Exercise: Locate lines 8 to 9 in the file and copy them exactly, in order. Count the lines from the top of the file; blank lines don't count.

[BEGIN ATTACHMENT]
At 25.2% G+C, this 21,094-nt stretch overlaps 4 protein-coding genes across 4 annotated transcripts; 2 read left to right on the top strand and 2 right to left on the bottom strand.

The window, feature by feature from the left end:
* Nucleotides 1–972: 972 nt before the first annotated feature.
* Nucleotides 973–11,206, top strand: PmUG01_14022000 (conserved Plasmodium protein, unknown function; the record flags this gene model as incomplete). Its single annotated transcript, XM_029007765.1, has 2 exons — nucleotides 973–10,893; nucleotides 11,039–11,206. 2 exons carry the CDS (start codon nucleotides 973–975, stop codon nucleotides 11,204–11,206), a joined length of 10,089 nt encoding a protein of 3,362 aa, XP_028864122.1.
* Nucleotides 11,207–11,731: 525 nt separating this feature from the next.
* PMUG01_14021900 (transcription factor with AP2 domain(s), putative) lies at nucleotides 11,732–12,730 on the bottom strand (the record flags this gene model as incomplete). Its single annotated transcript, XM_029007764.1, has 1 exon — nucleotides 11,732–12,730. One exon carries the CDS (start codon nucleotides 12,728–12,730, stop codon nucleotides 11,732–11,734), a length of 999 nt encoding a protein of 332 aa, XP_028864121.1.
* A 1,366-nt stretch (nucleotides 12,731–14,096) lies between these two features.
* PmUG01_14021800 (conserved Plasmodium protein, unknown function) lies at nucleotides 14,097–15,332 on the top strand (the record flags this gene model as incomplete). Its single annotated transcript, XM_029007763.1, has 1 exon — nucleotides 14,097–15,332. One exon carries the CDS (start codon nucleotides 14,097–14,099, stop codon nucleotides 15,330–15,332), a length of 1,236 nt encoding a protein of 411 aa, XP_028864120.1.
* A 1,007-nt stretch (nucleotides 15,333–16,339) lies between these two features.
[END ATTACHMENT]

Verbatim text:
* PmUG01_14021800 (conserved Plasmodium protein, unknown function) lies at nucleotides 14,097–15,332 on the top strand (the record flags this gene model as incomplete). Its single annotated transcript, XM_029007763.1, has 1 exon — nucleotides 14,097–15,332. One exon carries the CDS (start codon nucleotides 14,097–14,099, stop codon nucleotides 15,330–15,332), a length of 1,236 nt encoding a protein of 411 aa, XP_028864120.1.
* A 1,007-nt stretch (nucleotides 15,333–16,339) lies between these two features.